Lesson 2

Creating and Customizing Pie Charts in Python with Matplotlib

Topic Overview and Actualization

Hello and welcome! In today's lesson, we dive into the world of Pie Charts in Python. Pie charts enable you to depict proportions visually, illustrating populations by continents where each slice represents a part of the total, for instance. Today, you'll learn to create and customize pie charts in Python using Matplotlib.

Introduction to Pie Charts

Pie charts are a type of graphic where the circle (the "pie") is divided into "slices," each of which represents a different category. Imagine a pizza where each slice is a fruit type - apples, oranges, bananas, and grapes. The size of each slice corresponds to the quantity of each fruit. To create interactive pie charts, we'll be using the well-established Python data visualization library: Matplotlib.

Your First Pie Chart: Dataset

Let's create a pie chart depicting the favorite fruits of a group of people, which could represent consumer preferences in a market survey. We will use this dataset:

Python
1import matplotlib.pyplot as plt 2import pandas as pd 3 4# Dataframe for plotting 5df = pd.DataFrame({'Fruits': ['Apples', 'Bananas', 'Cherries', 'Dates'], 6 'Counts': [15, 30, 45, 10]}) 7labels = df['Fruits'] 8sizes = df['Counts']
Your First Pie Chart: Sharing the Pie

Let's start crafting a pie chart for this dataset.

Pie Chart Components:

  • Slices: Portions of each fruit preference.
  • Labels: Names of the fruits.

Crafting a Pie Chart: With the Matplotlib library, we can create an informative and appealing pie chart. It takes the data array and labels for it. We will also pass the startangle parameter, which rotates the graph, to make its layout fancier.

Python
1plt.pie(sizes, labels=labels, startangle=20) 2plt.title('Fruits Preferences') 3plt.axis('equal') # ensures the pie chart is a perfect circle 4plt.show()

Result:

This chart helps us visualize the division of preferences, much like how market shares are illustrated in business.

Using 'explode' to Highlight a Slice

To highlight a specific slice in a pie chart, we slightly separate it from the rest of the pie, a process referred to as "exploding" the slice.

Consider an array or a tuple you pass to explode. Typically, most of the values are zero, except for the slice we want to highlight. For example:

Python
1explode = (0.1, 0, 0, 0)

Here, we are exploding the first slice, i.e., moving it out slightly. Let's see what that looks like in a full code bloc:

Python
1explode = (0.1, 0, 0, 0) # "explode" the first slice 2 3plt.pie(sizes, labels=labels, explode=explode startangle=20) 4plt.title('Fruits Preferences') 5plt.axis('equal') # ensures the pie chart is a perfect circle 6plt.show()

Result:

Now our pie chart highlights the apples, or the first slice in our pie.

Assigning Custom Colors

Our pie charts can become even more visually appealing with custom colors. Matplotlib allows us to give each slice of our pie a specific color. To achieve this, we provide an array of color names to the colors parameter in the plt.pie() function.

Let's look at a full example with the previous explode feature and the new colors feature:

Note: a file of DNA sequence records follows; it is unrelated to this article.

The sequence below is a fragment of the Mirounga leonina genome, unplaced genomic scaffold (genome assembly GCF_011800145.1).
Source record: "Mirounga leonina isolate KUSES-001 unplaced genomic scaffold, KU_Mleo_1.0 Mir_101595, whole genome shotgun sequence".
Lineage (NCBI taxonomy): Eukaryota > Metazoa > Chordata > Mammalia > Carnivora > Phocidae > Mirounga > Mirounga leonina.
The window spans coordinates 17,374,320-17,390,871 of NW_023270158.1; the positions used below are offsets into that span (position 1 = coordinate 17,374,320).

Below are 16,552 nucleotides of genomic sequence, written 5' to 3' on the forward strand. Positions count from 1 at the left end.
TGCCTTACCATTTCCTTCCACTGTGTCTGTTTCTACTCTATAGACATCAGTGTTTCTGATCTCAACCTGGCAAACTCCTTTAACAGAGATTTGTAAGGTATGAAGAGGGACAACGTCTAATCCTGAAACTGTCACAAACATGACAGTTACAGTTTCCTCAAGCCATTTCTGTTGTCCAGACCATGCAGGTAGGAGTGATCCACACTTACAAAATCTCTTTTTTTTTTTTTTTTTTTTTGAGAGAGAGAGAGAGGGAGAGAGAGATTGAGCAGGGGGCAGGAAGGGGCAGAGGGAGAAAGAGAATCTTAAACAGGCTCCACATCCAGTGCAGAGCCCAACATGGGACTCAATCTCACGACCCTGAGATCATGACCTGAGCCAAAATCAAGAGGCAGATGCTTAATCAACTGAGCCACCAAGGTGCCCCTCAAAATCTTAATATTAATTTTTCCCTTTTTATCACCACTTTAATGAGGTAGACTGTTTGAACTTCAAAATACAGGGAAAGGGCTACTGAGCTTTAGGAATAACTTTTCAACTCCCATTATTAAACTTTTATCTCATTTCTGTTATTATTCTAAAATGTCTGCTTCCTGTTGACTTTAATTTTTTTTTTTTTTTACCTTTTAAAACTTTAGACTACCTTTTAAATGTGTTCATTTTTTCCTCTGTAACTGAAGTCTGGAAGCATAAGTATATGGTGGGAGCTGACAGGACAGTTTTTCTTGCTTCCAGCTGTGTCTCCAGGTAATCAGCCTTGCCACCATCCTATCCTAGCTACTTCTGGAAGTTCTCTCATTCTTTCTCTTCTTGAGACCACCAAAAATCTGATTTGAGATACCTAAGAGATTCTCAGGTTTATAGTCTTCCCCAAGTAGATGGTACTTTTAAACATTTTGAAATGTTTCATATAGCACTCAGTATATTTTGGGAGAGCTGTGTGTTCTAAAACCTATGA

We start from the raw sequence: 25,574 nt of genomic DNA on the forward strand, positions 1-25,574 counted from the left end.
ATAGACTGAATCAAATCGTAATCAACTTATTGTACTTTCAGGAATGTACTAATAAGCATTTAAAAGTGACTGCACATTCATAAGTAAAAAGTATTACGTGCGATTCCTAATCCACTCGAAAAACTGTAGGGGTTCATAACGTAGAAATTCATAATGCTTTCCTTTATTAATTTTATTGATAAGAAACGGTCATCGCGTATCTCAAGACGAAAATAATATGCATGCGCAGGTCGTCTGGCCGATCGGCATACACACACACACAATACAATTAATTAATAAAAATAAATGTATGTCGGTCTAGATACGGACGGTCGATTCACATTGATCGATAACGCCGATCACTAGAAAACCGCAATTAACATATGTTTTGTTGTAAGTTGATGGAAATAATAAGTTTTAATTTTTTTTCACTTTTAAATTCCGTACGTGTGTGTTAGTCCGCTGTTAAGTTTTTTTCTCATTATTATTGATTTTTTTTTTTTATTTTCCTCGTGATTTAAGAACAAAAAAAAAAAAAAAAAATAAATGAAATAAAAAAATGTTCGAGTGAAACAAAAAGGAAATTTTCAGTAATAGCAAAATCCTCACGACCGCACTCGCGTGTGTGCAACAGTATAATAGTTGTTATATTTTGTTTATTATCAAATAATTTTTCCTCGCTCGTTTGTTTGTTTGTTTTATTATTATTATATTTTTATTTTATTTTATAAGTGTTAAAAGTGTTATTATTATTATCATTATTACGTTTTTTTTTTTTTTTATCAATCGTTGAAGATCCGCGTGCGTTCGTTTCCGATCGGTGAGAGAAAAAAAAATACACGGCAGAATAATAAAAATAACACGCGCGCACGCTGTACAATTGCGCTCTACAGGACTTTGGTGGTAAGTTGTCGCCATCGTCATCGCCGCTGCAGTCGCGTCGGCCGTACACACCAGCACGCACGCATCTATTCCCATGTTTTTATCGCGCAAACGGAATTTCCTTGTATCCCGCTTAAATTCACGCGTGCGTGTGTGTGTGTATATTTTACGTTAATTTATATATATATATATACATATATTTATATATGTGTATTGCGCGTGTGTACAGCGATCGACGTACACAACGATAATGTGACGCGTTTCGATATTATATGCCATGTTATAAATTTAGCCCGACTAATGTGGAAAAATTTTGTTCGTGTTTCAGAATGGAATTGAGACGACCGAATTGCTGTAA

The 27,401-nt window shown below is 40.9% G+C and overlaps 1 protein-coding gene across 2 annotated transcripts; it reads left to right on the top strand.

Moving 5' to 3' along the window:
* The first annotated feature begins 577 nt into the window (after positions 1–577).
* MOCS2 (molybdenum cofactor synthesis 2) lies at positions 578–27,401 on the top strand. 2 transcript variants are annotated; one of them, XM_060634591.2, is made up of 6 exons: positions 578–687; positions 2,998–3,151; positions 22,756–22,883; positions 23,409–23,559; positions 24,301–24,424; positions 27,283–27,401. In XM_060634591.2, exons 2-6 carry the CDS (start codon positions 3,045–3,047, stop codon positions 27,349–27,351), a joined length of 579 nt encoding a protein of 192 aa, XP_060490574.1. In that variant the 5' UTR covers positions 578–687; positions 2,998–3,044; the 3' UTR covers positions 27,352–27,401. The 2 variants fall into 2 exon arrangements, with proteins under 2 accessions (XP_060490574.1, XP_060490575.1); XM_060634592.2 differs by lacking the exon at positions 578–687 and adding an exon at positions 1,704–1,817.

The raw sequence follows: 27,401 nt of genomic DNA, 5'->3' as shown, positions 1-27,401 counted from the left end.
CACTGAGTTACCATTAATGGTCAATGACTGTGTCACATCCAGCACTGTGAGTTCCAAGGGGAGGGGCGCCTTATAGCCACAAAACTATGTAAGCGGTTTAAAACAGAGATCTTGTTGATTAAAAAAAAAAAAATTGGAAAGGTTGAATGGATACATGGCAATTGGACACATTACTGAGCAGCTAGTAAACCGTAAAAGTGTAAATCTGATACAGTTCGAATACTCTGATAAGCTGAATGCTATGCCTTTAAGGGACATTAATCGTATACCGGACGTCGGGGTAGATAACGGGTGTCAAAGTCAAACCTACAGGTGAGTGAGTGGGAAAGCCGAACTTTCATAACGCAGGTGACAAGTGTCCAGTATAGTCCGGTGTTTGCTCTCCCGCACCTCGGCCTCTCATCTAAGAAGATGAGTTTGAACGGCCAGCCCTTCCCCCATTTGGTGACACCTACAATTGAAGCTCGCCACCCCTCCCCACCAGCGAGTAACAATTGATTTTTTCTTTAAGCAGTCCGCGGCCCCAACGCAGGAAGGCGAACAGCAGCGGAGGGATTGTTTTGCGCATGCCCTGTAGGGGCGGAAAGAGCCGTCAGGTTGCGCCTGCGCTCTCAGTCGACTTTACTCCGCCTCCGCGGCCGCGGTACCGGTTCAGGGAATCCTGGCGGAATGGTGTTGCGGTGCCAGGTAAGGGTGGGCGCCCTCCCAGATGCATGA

Python
1explode = (0.1, 0, 0, 0) # "explode" the first slice 2colors = ['lightgreen', 'yellow', 'pink', 'skyblue'] # array of custom colors 3 4plt.pie(sizes, labels=labels, explode=explode, colors=colors, startangle=20) 5plt.axis('equal') # Ensures the pie chart is a perfect circle 6plt.show()

Result:

On top of highlighting the apple slice, we have now added distinct colors to each slice of our pie chart!

Displaying Percentages with autopct

The autopct parameter allows us to promptly add the percentage value to each slice of a pie chart. This can be beneficial when you want to visually convey the proportions at a glance.

To use it, we add the autopct parameter to the plt.pie() function. We typically represent the number as a floating-point percentage.

Now, let's put it all together:

Python
1explode = (0.1, 0, 0, 0) # "explode" the first slice 2colors = ['lightgreen', 'yellow', 'pink', 'skyblue'] # array of custom colors 3 4plt.pie(sizes, labels=labels, explode=explode, colors=colors, autopct='%1.1f%%', startangle=20) 5plt.axis('equal') # Ensures the pie chart is a perfect circle 6plt.show()

The format string '%1.1f%%' means the number will be displayed as a floating point with at least one digit before and exactly one digit after the decimal point. The two percentage signs at the end of the format string are needed because the first acts as an escape character, making the second display a literal character on the pie slices.

Result:

With this full code, we have a pie chart that highlights apples, uses custom colors for each slice, and shows the percentage of each slice. Pure magic!

Lesson Summary and Practice

Bravo! You've mastered the basics of pie charts, built one using Python's Matplotlib library, and personalized it to achieve better visualization. Knowledge enhancement occurs through practice. Our next activity will involve practicing the creation and customization of pie charts. This will reinforce your understanding and improve your Python data visualization skills. Let's keep going!

Enjoy this lesson? Now it's time to practice with Cosmo!

Practice is how you turn knowledge into actual skills.